Lack of diversity in upward mobility remains an ongoing challenge
Washington DC (PRWEB) - Policy discussions about the best way forward with healthcare reform has left out a major group of professionals central to making the system work: nurses. Nursing: Can It Remain a Source of Upward Mobility Amidst Healthcare Turmoil?, a new report by the Georgetown University Center on Education and the Workforce (Georgetown Center), shows that a college education is increasingly key to success in a nursing career, with 66 percent of registered nurses having a bachelor’s degree or higher today compared with 32 percent in 1980. The report also reveals a challenge with diversity for the profession: 71 Percent of RNs are White compared to only 7 percent who are Latino and 12 percent who are Black.
Low-income nurses and those from racial and ethnic minority groups face educational barriers to upward mobility, as pressure to upskill has made the bachelor’s degree the preferred entry-level credential for the higher-skill, better-paying RN positions (especially in hospitals). The RN profession pays competitive wages, averaging $67,000 a year, $7,000 more than average wages for all workers. By comparison, licensed professional/licensed vocational nurses (LPNs/LVNs), who are 9 percent Latino and 27 percent Black, earn on average less than $46,000 per year.
“Nurses have been in the vanguard in expanding women’s economic opportunity and power in the workplace,” said Anthony P. Carnevale, director of the Georgetown Center and lead author of the report.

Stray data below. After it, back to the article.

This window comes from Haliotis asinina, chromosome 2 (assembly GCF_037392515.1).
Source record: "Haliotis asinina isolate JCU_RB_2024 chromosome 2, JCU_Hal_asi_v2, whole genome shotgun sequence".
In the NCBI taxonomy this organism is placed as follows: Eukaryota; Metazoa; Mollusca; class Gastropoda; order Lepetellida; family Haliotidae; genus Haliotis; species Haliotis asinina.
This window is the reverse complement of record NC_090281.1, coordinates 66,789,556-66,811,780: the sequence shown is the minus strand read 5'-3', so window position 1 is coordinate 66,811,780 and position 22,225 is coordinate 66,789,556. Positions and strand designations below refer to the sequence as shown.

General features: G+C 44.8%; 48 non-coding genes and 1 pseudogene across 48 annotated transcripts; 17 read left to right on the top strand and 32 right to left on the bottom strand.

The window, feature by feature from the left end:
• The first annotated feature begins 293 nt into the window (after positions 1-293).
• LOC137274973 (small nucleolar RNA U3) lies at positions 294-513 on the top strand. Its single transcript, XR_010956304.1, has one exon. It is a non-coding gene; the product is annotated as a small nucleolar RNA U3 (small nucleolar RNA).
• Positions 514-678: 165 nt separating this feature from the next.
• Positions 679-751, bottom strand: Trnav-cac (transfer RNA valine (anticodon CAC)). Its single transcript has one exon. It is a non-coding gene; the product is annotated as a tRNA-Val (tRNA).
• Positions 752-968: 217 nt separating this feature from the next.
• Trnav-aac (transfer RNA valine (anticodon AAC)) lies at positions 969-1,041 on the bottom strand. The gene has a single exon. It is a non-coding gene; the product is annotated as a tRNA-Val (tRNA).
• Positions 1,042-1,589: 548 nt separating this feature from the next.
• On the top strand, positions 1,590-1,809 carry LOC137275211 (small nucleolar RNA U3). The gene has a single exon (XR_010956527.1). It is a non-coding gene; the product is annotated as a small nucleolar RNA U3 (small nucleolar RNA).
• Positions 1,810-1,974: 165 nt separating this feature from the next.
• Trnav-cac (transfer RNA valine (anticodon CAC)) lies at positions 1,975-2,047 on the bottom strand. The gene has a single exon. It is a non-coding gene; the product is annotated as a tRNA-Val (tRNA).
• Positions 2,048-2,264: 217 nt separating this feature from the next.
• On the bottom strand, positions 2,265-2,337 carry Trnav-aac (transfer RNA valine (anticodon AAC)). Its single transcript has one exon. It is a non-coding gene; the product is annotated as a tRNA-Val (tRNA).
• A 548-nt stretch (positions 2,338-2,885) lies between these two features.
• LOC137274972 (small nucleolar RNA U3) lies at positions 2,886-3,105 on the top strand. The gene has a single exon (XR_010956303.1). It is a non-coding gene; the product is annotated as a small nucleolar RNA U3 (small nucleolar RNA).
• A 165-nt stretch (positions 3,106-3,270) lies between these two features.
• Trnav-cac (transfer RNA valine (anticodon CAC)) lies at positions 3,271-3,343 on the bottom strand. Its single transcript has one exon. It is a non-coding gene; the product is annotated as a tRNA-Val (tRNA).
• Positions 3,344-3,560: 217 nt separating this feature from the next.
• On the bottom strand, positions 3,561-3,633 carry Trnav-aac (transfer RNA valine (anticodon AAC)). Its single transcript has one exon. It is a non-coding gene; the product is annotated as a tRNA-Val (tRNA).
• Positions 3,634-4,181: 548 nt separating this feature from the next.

“Pressure to reduce costs is gradually transferring some doctors’ patient care and prescription privileges to nurse practitioners and other advance practice registered nurse in a clinical setting,” said Nicole Smith, chief economist of the Georgetown Center and co-author of the report.
Modern nursing involves more than just caring for patients. Nurses spend more than half of their time on administrative activities, including documentation and care coordination. Registered nurses (RNs) have the opportunity to specialize through graduate education and become advanced practice registered nurses (APRNs). APRNs have more autonomy and are often involved in diagnosis and treatment of medical conditions. APRNs also have higher earnings, with certified nurse anesthetists earning the most among nursing specialties, $153,000 a year.
The report also analyzes the impact of healthcare reform and shows that replacing Obamacare could put more than 156,000 nursing jobs at risk in the first year of implementation alone. Sixty percent of the lost nursing jobs would impact the Southern and Midwestern states already ravaged by job losses in manufacturing.
The report’s other major findings include:
The full report, Nursing: Can It Remain a Source of Upward Mobility Amidst Healthcare Turmoil?, is available online at cew.georgetown.edu/nursingcareers.
The Georgetown University Center on Education and the Workforce is an independent, nonprofit research and policy institute that studies the link between individual goals, education and training curricula, and career pathways. The Georgetown Center is affiliated with the Georgetown University McCourt School of Public Policy. For more information, visit: cew.georgetown.edu. Follow us on Twitter @GeorgetownCEW, on Facebook, and LinkedIn.
View original release here: http://www.prweb.com/releases/2017/08/prweb14645941.htm